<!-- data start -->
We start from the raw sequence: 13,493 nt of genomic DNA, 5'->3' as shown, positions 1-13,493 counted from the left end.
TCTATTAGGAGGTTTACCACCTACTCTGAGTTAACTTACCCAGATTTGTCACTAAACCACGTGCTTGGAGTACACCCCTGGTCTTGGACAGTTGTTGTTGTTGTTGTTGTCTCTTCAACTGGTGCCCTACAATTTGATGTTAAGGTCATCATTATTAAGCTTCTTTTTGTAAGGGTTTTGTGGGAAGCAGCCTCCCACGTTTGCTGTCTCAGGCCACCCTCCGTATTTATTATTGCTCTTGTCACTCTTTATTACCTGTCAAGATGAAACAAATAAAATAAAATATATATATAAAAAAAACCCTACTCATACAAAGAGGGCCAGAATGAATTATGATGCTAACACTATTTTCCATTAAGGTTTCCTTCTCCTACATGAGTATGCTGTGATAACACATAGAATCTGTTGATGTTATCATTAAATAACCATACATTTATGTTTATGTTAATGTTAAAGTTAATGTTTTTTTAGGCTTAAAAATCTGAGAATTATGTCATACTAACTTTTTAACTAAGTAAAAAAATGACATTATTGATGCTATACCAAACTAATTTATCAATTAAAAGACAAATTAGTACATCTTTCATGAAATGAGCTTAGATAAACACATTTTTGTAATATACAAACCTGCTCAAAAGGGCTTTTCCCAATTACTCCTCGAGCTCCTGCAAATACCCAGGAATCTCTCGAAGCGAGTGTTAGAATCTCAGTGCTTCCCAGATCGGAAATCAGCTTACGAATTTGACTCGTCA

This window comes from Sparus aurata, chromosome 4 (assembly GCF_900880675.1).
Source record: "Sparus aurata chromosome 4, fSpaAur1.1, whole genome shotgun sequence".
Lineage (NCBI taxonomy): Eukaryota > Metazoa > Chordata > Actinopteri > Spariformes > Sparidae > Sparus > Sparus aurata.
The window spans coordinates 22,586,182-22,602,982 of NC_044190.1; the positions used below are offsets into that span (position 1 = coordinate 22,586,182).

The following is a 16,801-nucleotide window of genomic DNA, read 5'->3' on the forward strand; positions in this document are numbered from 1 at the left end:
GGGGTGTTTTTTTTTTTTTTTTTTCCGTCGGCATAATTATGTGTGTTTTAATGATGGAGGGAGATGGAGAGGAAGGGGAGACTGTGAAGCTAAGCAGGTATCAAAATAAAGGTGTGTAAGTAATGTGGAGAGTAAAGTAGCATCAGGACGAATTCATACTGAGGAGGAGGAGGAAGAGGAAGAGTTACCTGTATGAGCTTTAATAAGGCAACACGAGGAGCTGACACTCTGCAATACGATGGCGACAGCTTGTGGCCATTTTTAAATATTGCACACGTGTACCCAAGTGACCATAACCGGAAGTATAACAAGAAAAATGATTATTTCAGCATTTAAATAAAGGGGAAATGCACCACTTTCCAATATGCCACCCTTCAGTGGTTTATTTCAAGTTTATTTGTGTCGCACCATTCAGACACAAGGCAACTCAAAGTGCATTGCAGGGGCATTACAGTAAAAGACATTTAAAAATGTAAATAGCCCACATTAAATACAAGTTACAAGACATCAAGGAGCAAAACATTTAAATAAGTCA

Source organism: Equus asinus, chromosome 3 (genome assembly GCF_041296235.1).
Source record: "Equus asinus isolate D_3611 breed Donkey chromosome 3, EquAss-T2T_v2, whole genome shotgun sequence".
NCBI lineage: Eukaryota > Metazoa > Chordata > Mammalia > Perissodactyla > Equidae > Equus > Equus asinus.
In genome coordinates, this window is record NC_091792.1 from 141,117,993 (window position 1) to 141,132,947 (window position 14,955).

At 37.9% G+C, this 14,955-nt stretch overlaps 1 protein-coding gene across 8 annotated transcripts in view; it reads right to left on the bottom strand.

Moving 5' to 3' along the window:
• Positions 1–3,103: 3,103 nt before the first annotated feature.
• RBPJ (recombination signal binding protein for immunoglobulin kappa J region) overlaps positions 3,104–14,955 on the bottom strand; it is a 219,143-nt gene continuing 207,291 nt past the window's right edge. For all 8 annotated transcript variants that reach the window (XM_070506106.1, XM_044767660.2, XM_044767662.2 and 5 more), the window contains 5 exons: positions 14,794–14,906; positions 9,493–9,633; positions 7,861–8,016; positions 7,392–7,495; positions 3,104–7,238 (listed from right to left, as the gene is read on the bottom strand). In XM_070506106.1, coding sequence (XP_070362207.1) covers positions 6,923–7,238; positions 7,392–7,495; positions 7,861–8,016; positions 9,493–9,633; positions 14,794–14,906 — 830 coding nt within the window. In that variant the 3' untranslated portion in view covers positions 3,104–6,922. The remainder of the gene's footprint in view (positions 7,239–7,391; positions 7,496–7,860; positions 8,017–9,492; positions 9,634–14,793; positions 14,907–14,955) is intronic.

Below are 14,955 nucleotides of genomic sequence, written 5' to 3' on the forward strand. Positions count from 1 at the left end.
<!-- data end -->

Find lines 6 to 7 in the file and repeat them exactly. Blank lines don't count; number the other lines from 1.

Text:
The window spans coordinates 22,586,182-22,602,982 of NC_044190.1; the positions used below are offsets into that span (position 1 = coordinate 22,586,182).

The following is a 16,801-nucleotide window of genomic DNA, read 5'->3' on the forward strand; positions in this document are numbered from 1 at the left end: